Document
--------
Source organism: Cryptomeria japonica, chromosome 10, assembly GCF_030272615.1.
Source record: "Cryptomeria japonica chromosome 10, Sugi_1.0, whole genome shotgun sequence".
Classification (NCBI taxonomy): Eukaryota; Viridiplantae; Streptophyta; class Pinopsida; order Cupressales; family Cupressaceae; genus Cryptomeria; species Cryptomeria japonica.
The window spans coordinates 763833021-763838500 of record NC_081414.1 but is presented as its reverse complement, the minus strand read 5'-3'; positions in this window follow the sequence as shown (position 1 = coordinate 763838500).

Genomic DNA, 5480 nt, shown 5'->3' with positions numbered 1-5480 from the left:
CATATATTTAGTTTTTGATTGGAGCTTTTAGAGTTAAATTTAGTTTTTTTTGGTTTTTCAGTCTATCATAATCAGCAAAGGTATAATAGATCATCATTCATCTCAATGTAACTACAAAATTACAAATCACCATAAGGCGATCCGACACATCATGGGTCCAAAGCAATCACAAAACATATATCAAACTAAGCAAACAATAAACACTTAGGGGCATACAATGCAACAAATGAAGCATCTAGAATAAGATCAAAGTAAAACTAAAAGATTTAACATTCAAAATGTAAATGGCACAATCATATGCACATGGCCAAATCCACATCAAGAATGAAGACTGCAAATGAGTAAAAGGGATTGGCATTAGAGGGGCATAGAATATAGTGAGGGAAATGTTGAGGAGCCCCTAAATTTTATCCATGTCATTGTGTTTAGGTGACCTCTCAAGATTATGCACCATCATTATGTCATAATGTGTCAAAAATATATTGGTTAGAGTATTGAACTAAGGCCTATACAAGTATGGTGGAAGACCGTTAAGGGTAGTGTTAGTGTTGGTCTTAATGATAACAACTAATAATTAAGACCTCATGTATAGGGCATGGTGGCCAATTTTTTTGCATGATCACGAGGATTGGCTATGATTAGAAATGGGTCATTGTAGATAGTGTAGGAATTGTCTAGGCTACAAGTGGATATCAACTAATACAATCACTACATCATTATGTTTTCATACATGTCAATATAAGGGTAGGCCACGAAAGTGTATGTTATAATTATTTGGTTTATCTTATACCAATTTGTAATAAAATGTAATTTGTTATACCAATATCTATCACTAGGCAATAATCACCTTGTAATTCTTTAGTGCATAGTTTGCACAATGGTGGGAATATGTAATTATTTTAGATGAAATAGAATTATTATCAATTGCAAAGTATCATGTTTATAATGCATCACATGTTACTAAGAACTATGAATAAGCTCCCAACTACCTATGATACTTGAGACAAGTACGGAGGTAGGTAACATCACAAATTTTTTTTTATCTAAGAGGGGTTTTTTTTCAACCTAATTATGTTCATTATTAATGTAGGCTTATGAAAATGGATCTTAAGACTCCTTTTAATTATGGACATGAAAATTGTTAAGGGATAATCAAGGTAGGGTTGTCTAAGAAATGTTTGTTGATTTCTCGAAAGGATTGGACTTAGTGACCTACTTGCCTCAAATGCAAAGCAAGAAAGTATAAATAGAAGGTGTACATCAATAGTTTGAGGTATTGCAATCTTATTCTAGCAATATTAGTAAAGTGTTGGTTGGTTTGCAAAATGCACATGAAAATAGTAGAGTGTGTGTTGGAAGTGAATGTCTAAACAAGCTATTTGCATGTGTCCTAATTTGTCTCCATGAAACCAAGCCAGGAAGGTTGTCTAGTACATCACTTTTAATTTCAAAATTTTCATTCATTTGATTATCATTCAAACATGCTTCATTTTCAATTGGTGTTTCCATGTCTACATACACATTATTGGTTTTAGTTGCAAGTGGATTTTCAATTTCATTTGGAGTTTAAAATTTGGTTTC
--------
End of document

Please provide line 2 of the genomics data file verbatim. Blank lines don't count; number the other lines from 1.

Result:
Source record: "Cryptomeria japonica chromosome 10, Sugi_1.0, whole genome shotgun sequence".